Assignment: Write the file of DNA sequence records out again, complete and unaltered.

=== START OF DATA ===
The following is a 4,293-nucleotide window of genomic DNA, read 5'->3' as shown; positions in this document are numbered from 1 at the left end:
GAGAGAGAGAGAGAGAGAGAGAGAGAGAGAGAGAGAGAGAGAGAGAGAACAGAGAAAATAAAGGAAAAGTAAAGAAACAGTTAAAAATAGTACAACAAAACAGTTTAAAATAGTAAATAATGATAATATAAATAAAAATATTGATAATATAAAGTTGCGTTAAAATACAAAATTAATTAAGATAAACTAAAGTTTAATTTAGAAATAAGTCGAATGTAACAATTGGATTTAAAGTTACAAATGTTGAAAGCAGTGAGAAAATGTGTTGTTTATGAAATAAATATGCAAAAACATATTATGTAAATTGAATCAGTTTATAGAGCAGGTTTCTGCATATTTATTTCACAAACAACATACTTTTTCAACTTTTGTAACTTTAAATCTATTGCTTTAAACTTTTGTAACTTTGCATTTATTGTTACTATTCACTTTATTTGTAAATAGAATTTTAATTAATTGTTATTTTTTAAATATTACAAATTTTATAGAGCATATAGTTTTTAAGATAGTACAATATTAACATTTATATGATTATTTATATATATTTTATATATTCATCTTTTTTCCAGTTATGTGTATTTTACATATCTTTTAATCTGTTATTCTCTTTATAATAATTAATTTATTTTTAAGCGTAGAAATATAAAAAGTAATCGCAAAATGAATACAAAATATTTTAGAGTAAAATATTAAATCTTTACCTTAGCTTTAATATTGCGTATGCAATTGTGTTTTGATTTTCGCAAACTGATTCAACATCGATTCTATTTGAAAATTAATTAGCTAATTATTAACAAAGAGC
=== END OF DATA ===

The following is a 4,293-nucleotide window of genomic DNA, read 5'->3' as shown; positions in this document are numbered from 1 at the left end:
GAGAGAGAGAGAGAGAGAGAGAGAGAGAGAGAGAGAGAGAGAGAGAGAACAGAGAAAATAAAGGAAAAGTAAAGAAACAGTTAAAAATAGTACAACAAAACAGTTTAAAATAGTAAATAATGATAATATAAATAAAAATATTGATAATATAAAGTTGCGTTAAAATACAAAATTAATTAAGATAAACTAAAGTTTAATTTAGAAATAAGTCGAATGTAACAATTGGATTTAAAGTTACAAATGTTGAAAGCAGTGAGAAAATGTGTTGTTTATGAAATAAATATGCAAAAACATATTATGTAAATTGAATCAGTTTATAGAGCAGGTTTCTGCATATTTATTTCACAAACAACATACTTTTTCAACTTTTGTAACTTTAAATCTATTGCTTTAAACTTTTGTAACTTTGCATTTATTGTTACTATTCACTTTATTTGTAAATAGAATTTTAATTAATTGTTATTTTTTAAATATTACAAATTTTATAGAGCATATAGTTTTTAAGATAGTACAATATTAACATTTATATGATTATTTATATATATTTTATATATTCATCTTTTTTCCAGTTATGTGTATTTTACATATCTTTTAATCTGTTATTCTCTTTATAATAATTAATTTATTTTTAAGCGTAGAAATATAAAAAGTAATCGCAAAATGAATACAAAATATTTTAGAGTAAAATATTAAATCTTTACCTTAGCTTTAATATTGCGTATGCAATTGTGTTTTGATTTTCGCAAACTGATTCAACATCGATTCTATTTGAAAATTAATTAGCTAATTATTAACAAAGAGC